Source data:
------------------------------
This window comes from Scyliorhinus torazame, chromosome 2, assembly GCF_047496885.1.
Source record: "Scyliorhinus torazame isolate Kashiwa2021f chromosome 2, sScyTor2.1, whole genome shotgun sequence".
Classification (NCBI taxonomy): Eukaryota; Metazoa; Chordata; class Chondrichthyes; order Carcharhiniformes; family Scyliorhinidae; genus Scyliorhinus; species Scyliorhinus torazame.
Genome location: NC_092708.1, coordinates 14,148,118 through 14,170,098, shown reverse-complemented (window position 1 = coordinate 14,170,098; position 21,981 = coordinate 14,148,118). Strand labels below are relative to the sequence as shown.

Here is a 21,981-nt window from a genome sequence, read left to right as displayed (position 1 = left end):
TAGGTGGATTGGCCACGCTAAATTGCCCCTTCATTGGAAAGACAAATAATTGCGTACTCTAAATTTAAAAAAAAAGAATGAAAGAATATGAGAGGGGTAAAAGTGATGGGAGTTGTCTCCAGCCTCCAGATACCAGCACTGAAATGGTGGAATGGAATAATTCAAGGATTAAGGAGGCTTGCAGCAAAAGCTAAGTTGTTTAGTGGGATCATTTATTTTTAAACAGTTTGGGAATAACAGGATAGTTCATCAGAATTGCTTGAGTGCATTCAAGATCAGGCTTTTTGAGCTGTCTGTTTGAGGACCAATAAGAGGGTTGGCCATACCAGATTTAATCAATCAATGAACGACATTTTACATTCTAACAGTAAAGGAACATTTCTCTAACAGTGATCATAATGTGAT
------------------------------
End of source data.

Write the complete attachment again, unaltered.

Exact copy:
This window comes from Scyliorhinus torazame, chromosome 2, assembly GCF_047496885.1.
Source record: "Scyliorhinus torazame isolate Kashiwa2021f chromosome 2, sScyTor2.1, whole genome shotgun sequence".
Classification (NCBI taxonomy): Eukaryota; Metazoa; Chordata; class Chondrichthyes; order Carcharhiniformes; family Scyliorhinidae; genus Scyliorhinus; species Scyliorhinus torazame.
Genome location: NC_092708.1, coordinates 14,148,118 through 14,170,098, shown reverse-complemented (window position 1 = coordinate 14,170,098; position 21,981 = coordinate 14,148,118). Strand labels below are relative to the sequence as shown.

Here is a 21,981-nt window from a genome sequence, read left to right as displayed (position 1 = left end):
TAGGTGGATTGGCCACGCTAAATTGCCCCTTCATTGGAAAGACAAATAATTGCGTACTCTAAATTTAAAAAAAAAGAATGAAAGAATATGAGAGGGGTAAAAGTGATGGGAGTTGTCTCCAGCCTCCAGATACCAGCACTGAAATGGTGGAATGGAATAATTCAAGGATTAAGGAGGCTTGCAGCAAAAGCTAAGTTGTTTAGTGGGATCATTTATTTTTAAACAGTTTGGGAATAACAGGATAGTTCATCAGAATTGCTTGAGTGCATTCAAGATCAGGCTTTTTGAGCTGTCTGTTTGAGGACCAATAAGAGGGTTGGCCATACCAGATTTAATCAATCAATGAACGACATTTTACATTCTAACAGTAAAGGAACATTTCTCTAACAGTGATCATAATGTGAT